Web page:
When I first started writing I wondered when I would call myself an author, officially.
I’m completely serious. I wondered if I would wake up one day and say “Ta-da-I’m a writer.” It didn’t happen like that. According to a friend during a lazy morning conversation, the thing that makes one a professional writer is being paid. Otherwise, you were, in his words, an unofficial writer. Just a laptop owner with a latté.
If a writer gets paid it gives the career validity. If we are published, I believe it has the same effect. Accolades and recognition also help solidify the title of writer. When you’re out socially and you are asked what you do and you say “I’m a writer,” the next question is “What do you write?” Hopefully you can answer directly with a list of projects you have completed or are working on. The question that follows is if you’ve been paid or published. I agree that money and becoming published is definitely a speedy turn in bearing the title of writer, but the truth is that for the most part using the title of writer is a slow dial and not the flip of a switch. And every day is spent turning that dial towards full.
So when is the magical moment that the title can be used? Is it being published? Is it putting in 10,000 hours as suggested by Malcolm Gladwell . Or is it Debra Messing’s speech on being a working actor when she won her Emmy. Does this apply to all the creative arts: visual artist, musician, performer?
The cool part about starting out, about being an amateur, according to Austin Kleon is that “amateurs are not afraid to make mistakes or look ridiculous in public. They’re in love so they don’t hesitate to do work that others think of as silly or just plain stupid.” He’s right. I’m not an elitist. I’m just happy to tell stories. Was the goal to get paid? Yes. It sure was! Did I want to get published? Yes. Of course. Do I want to continue writing? Yes. Does the act of writing make me a writer? Yup.
If you call yourself a writer but hardly write I’ve got news for you. Sorry buddy, you can’t be one just because you said so. I mean in that case I pick being a super-model millionaire.
The barista’s observation
On morning at an independent coffee shop, I dumped the contents of my purse on the counter trying to find change and a punch card for more coffee. The barista watched patiently as I rummaged the contents of my bag. She asked if I was a writer. Living the disorganized artist cliché in that moment my reply was “because I’m a small disaster?”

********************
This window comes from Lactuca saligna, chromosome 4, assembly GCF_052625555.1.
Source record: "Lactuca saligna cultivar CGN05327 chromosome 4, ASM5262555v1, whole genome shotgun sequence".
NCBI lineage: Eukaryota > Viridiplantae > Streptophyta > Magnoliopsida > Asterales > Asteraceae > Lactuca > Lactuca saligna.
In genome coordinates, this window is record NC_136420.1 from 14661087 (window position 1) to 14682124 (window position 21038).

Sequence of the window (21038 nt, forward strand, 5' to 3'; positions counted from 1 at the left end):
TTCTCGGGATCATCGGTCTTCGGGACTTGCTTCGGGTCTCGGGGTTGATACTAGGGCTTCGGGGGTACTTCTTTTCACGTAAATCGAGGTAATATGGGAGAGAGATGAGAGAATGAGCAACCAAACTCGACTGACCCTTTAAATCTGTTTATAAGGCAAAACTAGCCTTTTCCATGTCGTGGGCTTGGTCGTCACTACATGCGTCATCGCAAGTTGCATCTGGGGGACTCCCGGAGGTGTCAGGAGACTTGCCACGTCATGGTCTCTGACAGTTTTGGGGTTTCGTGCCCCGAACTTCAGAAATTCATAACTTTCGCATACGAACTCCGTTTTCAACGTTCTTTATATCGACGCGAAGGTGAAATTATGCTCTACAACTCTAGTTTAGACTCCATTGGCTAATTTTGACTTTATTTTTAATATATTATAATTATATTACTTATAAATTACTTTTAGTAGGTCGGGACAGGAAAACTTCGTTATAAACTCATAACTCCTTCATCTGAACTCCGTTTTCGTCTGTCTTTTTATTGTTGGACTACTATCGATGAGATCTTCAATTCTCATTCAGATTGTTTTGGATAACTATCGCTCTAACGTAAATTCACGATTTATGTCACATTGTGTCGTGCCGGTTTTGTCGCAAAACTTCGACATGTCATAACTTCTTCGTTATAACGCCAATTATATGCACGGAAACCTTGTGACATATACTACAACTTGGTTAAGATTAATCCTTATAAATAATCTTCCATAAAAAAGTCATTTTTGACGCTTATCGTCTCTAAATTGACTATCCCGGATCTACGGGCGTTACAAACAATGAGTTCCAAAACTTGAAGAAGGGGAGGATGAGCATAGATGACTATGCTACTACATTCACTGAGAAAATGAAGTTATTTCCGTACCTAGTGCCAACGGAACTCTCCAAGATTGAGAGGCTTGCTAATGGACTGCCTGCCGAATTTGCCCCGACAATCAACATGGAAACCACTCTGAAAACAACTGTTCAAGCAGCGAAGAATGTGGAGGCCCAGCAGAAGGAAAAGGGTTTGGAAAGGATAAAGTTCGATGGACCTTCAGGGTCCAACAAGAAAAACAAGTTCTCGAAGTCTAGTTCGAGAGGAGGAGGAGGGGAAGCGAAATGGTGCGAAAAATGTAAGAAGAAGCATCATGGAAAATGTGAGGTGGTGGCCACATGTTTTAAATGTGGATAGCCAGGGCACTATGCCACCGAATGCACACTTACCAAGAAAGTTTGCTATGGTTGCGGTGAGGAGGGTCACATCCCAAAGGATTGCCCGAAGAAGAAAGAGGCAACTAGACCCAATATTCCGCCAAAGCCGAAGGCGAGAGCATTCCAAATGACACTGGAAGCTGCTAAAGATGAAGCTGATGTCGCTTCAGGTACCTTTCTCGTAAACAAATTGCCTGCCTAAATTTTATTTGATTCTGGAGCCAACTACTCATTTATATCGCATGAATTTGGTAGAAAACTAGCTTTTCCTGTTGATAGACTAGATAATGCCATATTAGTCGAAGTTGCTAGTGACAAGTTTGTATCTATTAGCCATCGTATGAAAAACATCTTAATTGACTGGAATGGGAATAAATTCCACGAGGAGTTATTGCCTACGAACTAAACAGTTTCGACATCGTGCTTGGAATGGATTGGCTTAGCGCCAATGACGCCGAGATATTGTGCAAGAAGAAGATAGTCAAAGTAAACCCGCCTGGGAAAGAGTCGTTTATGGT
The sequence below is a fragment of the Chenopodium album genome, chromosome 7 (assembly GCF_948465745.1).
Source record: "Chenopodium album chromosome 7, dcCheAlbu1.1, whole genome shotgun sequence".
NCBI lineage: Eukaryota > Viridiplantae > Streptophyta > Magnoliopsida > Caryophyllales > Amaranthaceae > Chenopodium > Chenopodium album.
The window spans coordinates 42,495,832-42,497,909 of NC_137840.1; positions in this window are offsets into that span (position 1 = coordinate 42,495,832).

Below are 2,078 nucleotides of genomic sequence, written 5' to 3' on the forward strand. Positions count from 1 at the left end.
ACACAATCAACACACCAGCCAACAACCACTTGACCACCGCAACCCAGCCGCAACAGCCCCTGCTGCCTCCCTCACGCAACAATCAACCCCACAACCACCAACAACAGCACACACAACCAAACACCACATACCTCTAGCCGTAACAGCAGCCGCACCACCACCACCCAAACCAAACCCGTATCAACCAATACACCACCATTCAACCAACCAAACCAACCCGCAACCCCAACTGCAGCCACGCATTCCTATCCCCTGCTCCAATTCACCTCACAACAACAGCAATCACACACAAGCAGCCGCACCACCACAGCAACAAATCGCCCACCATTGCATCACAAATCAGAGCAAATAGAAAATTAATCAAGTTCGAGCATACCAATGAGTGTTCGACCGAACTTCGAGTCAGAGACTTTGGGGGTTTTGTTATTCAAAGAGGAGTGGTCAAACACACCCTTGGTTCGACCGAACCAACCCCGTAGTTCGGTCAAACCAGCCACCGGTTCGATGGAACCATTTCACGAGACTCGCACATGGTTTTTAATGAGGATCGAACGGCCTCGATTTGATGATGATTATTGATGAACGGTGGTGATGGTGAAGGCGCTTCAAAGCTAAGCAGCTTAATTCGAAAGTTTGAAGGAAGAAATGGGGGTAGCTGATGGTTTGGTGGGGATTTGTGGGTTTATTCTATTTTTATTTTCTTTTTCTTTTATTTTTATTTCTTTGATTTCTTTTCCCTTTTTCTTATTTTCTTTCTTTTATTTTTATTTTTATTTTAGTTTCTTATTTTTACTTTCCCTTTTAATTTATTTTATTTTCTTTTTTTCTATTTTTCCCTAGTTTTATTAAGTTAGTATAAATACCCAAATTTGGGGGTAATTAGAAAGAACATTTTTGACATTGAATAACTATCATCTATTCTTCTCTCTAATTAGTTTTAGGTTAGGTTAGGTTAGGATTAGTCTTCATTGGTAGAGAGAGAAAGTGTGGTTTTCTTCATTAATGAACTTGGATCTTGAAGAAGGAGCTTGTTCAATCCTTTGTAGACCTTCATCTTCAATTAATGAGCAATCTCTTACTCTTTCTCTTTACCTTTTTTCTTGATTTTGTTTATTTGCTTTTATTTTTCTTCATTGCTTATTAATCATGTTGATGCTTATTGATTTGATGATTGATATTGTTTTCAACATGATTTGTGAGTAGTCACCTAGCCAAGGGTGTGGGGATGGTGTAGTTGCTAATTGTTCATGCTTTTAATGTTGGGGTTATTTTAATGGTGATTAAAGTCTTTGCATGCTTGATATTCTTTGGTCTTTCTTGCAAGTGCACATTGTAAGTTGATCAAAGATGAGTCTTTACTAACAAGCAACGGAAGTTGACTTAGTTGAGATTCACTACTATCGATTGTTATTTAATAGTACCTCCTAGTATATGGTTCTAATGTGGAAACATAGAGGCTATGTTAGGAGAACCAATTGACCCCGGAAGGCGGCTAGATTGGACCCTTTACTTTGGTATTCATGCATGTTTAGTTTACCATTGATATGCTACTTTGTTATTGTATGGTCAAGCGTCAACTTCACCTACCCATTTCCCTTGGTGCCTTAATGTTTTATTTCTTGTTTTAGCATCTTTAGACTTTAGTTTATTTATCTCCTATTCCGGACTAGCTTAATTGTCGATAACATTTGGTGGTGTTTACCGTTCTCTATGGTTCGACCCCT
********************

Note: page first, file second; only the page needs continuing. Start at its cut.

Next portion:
“No. It’s because you narrated everything you did from the moment you put your purse on the counter.” She echoed. “This is me dumping the contents of my purse on your counter, thanking God there is no line up behind me as I look for chump change to pay for my morning beverage.” She smiled and tilted her head. I could only laugh because I realized how much the act of narration is so automatic for me.
Before that the psychic said
Many years ago searching for answers at a difficult time of my life, I went to a psychic. Come on now. Don’t judge. A fun, quirky woman in her fifties from Nipawin, Saskatchewan happened to be in my city booking appointments for the desperate. I was one of those desperate people. She took my hands into hers and stared for a moment. She looked up and smiled. The first words out of her mouth were “You are a writer.” I shook my head no. She repeated herself, “You are a writer.” I said “No.” She didn’t budge. “You are a writer.” I shook my head no. She nodded. “Yes you are.” I giggled a little at the idea that I was arguing with a psychic. I gave in. “Okay, unofficially.” I thought of the boxes of journals in my closet. Years of writing. “You are. You write. You will be published.” I didn’t go to her for any sort of career advice. I was there for much more serious learnings—relationships. Her focus wasn’t on my romantic escapades. It was elsewhere. If you believe in psychics and all that need to know stuff I guess at that time the powers that be thought it was much more important for me to have insight into writing that my love life. I am glad for that. That relationship I was looking for advice with ended and thank God for that. Writing continued. And thank God for that too.
Today I am a writer. Since this post was originally written and I was grappling with what to call myself I have created a nicely padded portfolio of film scripts with David. I have a pile of humorous autobiographical short stories I have had several books published with my co-author David. We’ve won awards locally and internationally and have a consistent and committed group of followers. I also have the rough draft of my own book completed.
I’ve been paid. I’ve been published. I have a lap top and a latte.
I am the best kind of small disaster. I am a storyteller. I am a writer.
*originally posted in parts on December 30, 2014